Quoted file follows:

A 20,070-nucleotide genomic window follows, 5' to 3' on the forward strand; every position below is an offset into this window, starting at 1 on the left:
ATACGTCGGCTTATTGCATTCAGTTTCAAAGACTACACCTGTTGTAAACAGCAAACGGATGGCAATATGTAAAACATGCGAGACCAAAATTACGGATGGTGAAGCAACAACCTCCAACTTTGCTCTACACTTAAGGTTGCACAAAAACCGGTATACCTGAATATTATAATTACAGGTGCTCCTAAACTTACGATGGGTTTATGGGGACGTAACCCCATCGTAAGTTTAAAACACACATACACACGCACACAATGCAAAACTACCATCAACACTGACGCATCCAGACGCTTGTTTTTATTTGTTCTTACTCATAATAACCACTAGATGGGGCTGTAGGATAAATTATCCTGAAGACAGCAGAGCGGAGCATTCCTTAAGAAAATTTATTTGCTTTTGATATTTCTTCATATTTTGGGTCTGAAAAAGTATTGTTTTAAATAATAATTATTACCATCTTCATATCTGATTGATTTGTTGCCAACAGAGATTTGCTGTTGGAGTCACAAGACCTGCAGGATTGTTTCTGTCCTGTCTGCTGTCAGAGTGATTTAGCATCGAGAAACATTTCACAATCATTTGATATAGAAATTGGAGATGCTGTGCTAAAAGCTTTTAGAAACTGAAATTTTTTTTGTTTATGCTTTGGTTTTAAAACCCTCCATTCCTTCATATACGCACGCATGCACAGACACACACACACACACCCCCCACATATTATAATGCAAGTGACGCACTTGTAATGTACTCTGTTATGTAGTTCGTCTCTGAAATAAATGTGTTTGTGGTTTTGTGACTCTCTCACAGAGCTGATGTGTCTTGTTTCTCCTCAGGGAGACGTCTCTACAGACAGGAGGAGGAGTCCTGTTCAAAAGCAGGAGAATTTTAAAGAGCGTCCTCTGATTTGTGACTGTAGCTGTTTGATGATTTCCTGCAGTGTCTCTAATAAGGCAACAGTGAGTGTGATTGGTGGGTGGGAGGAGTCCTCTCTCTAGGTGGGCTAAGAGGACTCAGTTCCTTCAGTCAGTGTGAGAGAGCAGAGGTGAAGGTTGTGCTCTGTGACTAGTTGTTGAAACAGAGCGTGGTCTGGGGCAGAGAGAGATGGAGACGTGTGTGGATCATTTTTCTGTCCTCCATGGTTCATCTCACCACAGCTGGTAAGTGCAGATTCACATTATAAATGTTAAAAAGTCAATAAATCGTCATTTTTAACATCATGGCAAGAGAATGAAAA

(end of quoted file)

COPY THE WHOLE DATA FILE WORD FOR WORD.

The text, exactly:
A 20,070-nucleotide genomic window follows, 5' to 3' on the forward strand; every position below is an offset into this window, starting at 1 on the left:
ATACGTCGGCTTATTGCATTCAGTTTCAAAGACTACACCTGTTGTAAACAGCAAACGGATGGCAATATGTAAAACATGCGAGACCAAAATTACGGATGGTGAAGCAACAACCTCCAACTTTGCTCTACACTTAAGGTTGCACAAAAACCGGTATACCTGAATATTATAATTACAGGTGCTCCTAAACTTACGATGGGTTTATGGGGACGTAACCCCATCGTAAGTTTAAAACACACATACACACGCACACAATGCAAAACTACCATCAACACTGACGCATCCAGACGCTTGTTTTTATTTGTTCTTACTCATAATAACCACTAGATGGGGCTGTAGGATAAATTATCCTGAAGACAGCAGAGCGGAGCATTCCTTAAGAAAATTTATTTGCTTTTGATATTTCTTCATATTTTGGGTCTGAAAAAGTATTGTTTTAAATAATAATTATTACCATCTTCATATCTGATTGATTTGTTGCCAACAGAGATTTGCTGTTGGAGTCACAAGACCTGCAGGATTGTTTCTGTCCTGTCTGCTGTCAGAGTGATTTAGCATCGAGAAACATTTCACAATCATTTGATATAGAAATTGGAGATGCTGTGCTAAAAGCTTTTAGAAACTGAAATTTTTTTTGTTTATGCTTTGGTTTTAAAACCCTCCATTCCTTCATATACGCACGCATGCACAGACACACACACACACACCCCCCACATATTATAATGCAAGTGACGCACTTGTAATGTACTCTGTTATGTAGTTCGTCTCTGAAATAAATGTGTTTGTGGTTTTGTGACTCTCTCACAGAGCTGATGTGTCTTGTTTCTCCTCAGGGAGACGTCTCTACAGACAGGAGGAGGAGTCCTGTTCAAAAGCAGGAGAATTTTAAAGAGCGTCCTCTGATTTGTGACTGTAGCTGTTTGATGATTTCCTGCAGTGTCTCTAATAAGGCAACAGTGAGTGTGATTGGTGGGTGGGAGGAGTCCTCTCTCTAGGTGGGCTAAGAGGACTCAGTTCCTTCAGTCAGTGTGAGAGAGCAGAGGTGAAGGTTGTGCTCTGTGACTAGTTGTTGAAACAGAGCGTGGTCTGGGGCAGAGAGAGATGGAGACGTGTGTGGATCATTTTTCTGTCCTCCATGGTTCATCTCACCACAGCTGGTAAGTGCAGATTCACATTATAAATGTTAAAAAGTCAATAAATCGTCATTTTTAACATCATGGCAAGAGAATGAAAA